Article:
Naturally, both are procuring external products from external providers. And therefore, Clause 8.4 is relevant for both – which asks to ensure that we ensure that the products, processes and services that we procure from external providers are of the desired quality.
However, in the case of the manufacturer of the airplane, given that they are changing the raw materials, or sub-assemblies, into a different product – further checks and balances are required. This is needed to ensure that the parts have been assembled correctly and that the new finished product is capable of meeting the customer requirements.
Identification and traceability
There are certain industries where this is more important than others. For example, importers and distributors of medical devices must ensure the full traceability of their products.
Naturally, all efforts are taken to ensure a good quality product, including good distribution practices, however, some mistakes happen. And a great system for identification and traceability is a must for Operational Procedures for ISO 9001:2015 Requirements.
Property belonging to customer or external providers
Part of ensuring a great quality product and service given to customers is to ensure that we safeguard property belonging to customers/suppliers.
Doing an excellent job, but damaging any type of property of the customer will still result in customer dissatisfaction. By customer property, we refer to the actual premises, to physical goods, reputation, information, or any other tangible/intangible asset.
Preservation of product
Care during transportation has already been mentioned in GDP Certification, as per above. The standard here simply asks us to ensure that once the product has been completed, we preserve the state of the production/service during provision.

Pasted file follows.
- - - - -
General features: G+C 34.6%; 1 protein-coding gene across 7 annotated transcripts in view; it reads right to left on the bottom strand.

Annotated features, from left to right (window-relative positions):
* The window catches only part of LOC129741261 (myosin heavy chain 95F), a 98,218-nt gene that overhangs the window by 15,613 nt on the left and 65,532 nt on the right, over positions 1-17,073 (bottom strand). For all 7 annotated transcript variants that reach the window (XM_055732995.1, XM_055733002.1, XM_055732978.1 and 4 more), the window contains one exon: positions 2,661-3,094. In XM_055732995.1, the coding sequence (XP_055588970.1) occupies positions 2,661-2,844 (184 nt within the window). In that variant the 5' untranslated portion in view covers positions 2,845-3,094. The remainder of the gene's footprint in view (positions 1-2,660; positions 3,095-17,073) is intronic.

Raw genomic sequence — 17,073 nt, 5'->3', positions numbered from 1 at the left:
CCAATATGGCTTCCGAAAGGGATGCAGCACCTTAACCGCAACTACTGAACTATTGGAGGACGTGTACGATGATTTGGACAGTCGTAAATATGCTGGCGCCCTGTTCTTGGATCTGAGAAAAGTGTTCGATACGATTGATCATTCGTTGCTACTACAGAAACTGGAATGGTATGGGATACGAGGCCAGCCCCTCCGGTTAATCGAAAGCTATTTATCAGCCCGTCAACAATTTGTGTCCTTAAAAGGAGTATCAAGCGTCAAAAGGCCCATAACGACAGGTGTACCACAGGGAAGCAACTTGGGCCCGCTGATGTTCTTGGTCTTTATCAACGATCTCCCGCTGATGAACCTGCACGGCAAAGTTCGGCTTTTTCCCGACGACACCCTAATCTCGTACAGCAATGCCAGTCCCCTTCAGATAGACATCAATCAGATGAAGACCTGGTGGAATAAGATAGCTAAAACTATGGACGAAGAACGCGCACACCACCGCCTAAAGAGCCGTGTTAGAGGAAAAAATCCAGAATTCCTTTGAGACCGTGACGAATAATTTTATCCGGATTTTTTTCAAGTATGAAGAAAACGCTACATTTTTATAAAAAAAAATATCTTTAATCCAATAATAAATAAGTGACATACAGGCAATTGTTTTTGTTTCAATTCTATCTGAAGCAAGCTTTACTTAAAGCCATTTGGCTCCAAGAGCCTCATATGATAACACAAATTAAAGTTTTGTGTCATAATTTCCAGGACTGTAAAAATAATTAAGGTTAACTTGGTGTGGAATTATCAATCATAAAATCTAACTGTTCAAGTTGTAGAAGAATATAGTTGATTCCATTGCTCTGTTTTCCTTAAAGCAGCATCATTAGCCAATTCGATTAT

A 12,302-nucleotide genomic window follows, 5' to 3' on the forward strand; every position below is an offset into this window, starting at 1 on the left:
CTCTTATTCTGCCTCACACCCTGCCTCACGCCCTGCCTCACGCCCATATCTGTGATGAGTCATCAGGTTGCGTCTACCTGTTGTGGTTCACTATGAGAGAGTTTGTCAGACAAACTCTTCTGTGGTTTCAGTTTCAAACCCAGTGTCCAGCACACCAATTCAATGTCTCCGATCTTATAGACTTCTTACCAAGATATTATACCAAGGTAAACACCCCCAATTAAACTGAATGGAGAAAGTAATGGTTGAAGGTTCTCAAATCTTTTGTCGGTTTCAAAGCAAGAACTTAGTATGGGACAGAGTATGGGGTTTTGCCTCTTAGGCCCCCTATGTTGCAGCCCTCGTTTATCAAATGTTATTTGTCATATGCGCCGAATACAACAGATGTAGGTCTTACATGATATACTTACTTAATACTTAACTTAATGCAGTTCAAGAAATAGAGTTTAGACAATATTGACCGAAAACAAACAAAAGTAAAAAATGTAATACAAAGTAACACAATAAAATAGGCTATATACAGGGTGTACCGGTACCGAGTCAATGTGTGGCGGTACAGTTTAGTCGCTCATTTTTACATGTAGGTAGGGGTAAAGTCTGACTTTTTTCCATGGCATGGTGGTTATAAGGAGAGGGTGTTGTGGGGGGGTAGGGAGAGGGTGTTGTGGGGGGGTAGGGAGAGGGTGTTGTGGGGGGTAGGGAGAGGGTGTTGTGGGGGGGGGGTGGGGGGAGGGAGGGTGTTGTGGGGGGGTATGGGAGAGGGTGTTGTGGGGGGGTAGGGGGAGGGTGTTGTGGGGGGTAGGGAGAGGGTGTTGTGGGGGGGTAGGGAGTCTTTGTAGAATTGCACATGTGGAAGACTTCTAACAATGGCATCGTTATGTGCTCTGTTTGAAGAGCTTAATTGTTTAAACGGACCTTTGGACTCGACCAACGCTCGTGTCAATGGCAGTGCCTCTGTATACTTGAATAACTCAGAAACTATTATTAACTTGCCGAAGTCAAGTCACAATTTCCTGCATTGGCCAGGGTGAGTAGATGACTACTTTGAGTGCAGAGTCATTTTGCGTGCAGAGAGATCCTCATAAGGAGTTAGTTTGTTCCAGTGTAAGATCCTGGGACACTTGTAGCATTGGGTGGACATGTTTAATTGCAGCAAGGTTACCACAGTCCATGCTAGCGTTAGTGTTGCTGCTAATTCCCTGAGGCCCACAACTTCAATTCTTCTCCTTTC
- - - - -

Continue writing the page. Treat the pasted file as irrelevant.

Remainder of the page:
As the name implies, post-delivery activities refer to the activities that we need to do after we have successfully delivered the product/service to the client. And here, the standard prescribes exactly what we will need to consider:
- statutory and regulatory requirements
- the potential undesired consequences associated with its products and services
- nature, use, and intended lifetime of its products and services
- customer requirements
- customer feedback
These activities include actions required under warranty provisions, maintenance agreements, and even the possibility of being involved in the end-of-life disposal of a product.
Control of changes
No matter how much we plan ahead and follow rigid systems, change is the only constant. And change might be driven by the customer, and therefore we would not be in full control of such a change.
And therefore, the standard asks us to consider what would happen in the case of a change. Such a case is very common in, for example, companies involved in the construction industry. Variations are the norm. A clear definition is required to define when a new request is to be logged, or when a change on a previous confirmed job is to be registered.
Release of products and services
The release of the product might not necessarily happen at the last stage (when there is the physical handover of the product). But it may very well be staggered into steps.
Conclusion on the Operational Procedures for ISO 9001:2015 Requirements
The above points have covered all the Operational Procedures for ISO 9001:2015 Requirements. Given that each company must look at these requirements in a different way, and that every company must consider their risks when defining which procedure to include, we could not go down into details relating varying companies.
Having said that, we hope that you found this useful.
Should you be interested in getting more specific help relating to your business, feel free to ask for help. Our dedicated team of ISO consultants are here to help.